KSHIPRA - Scalable Communication Substrate for Cluster of Multi Processors
The KSHIPRA, communication substrate, designed to support low latency and high bandwidth is the key to the high level of aggregate system performance and scalability of C-DAC's HPCC software. KSHIPRA caters to both parallel and distributed client server programming models.
The core of KSHIPRA lies in the fully protected user level communication primitives: Virtual Interface Architecture (VIA) and Active Messages (AM). KSHIPRA VIA implementation conforms to VIA specifications jointly authored by Intel, Compaq and Microsoft and AM implementation conforms to Active Messages II specifications given by University of California, Berkeley. The basis for VIA implementation is M-VIA from NERSC center at Lawrence Berkeley National Laboratory and for AM, AM-II software provided by UCB
APPLICATION PROGRAMMING INTERFACES
KSHIPRA exports the following interfaces:
- Virtual Interface Architecture
- Active Messages
KSHIPRA provides the Abstract Device Interface for VIA and AM for layering Message Passing Interface (MPI), thus supporting the MPI over VIA as well as MPI over AM.
VIRTUAL INTERFACE ARCHITECTURE
VIA defines a set of functions, data structures, and associated semantics to move data in and out of a process memory. It achieves low-latency, high-bandwidth communication and data exchange between processes running on two nodes within a computing cluster, with minimal CPU usage.
VIA gives a user process direct access to the network interface, avoiding intermediate copies of data and bypassing the operating system in a fully protected fashion. Avoiding interrupts and context switches, whenever possible minimize CPU usage.
- Protected user level communication substrate with network virtualization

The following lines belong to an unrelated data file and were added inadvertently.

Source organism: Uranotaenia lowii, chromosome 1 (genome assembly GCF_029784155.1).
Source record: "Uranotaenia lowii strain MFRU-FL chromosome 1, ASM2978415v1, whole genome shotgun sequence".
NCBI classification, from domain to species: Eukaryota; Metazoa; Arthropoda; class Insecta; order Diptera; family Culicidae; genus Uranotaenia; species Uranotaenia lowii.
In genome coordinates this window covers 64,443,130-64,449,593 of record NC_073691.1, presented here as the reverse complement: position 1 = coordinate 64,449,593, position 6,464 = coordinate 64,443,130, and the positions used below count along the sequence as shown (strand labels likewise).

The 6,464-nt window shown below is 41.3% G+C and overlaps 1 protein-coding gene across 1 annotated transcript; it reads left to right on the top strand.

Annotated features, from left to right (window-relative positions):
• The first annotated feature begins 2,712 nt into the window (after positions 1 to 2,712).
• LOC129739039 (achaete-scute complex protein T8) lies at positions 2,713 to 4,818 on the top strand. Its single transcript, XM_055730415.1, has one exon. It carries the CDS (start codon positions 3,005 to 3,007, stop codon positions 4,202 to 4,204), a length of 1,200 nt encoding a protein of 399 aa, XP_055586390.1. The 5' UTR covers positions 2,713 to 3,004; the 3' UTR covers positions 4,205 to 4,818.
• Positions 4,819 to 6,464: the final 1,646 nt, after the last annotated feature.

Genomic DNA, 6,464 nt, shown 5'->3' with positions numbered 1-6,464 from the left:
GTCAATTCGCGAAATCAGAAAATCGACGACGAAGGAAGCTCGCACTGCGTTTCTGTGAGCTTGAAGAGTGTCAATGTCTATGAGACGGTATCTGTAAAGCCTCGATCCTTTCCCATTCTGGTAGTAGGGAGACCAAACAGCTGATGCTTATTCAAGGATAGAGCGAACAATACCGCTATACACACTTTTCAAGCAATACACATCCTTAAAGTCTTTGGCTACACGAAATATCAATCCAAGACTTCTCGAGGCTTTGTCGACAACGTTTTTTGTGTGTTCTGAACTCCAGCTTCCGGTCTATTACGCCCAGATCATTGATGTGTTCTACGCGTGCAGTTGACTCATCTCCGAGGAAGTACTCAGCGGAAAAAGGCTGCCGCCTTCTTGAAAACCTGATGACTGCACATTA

- Transparent support for multiple protocols over Cluster of Multi Processors (CLUMPS)
- VIA support providing protected, zero-copy user-level access to reduce software overhead to exploit low latency and high bandwidth feature of the System Area Network
- Active Message programming paradigm, which exports the low latency and high bandwidth of the underlying system area networks
- MPI application programming interface for parallel programming
The VI Architecture eliminates the system-processing overhead of the traditional model by providing each consumer process with a protected, directly accessible interface to the network hardware - a Virtual Interface. Each VI represents a communication endpoint. The VI endpoint pairs can be logically connected to support bi-directional, point-to-point data transfer. A process may own multiple VI's exported by one or more network adapters. A network adapter performs the endpoint virtualization directly and subsumes the tasks of multiplexing; de-multiplexing, and data transfer scheduling normally performed by an OS kernel and device driver. An adapter completely ensures the reliability of communication between connected VI's.
KSHIPRA transparently directs messages through shared memory or the network, depending on whether the destination endpoint is on local node or remote node. This allows parallel applications to fully exploit the CLUMPS architecture by proper data and load partitioning.
Traffic in one virtual network is never visible to a second virtual network, yet each virtual network retains the direct, user-level network access necessary for high performance. When distinct virtual networks share the same physical network resources, each continues to perceive private resources. This communication multiplexing is critical to high performance message passing with CLUMPS, since several processes are expected to be communicating at once. Network virtualization is supported by both VIA as well as AM.
EFFICIENT DATA TRANSFER
The key feature of the VIA communication model is Memory Registration which requires thesource and target data buffers to be registered with the VI Provider so that data is transferred directly between VI consumer and network without copying any data to or from intermediate buffers (zero-copy) and bypassing the operating system. The memory registration process allows the VI consumer to reuse the registered memory buffers, thereby avoiding duplication of locking and translation operations by the VI Kernel Agent. The data movement operations can be initiated by writing directly to a Doorbell, which is generally, a NIC register memory-mapped to user-space. Thus, performance critical data-path is optimized in VIA.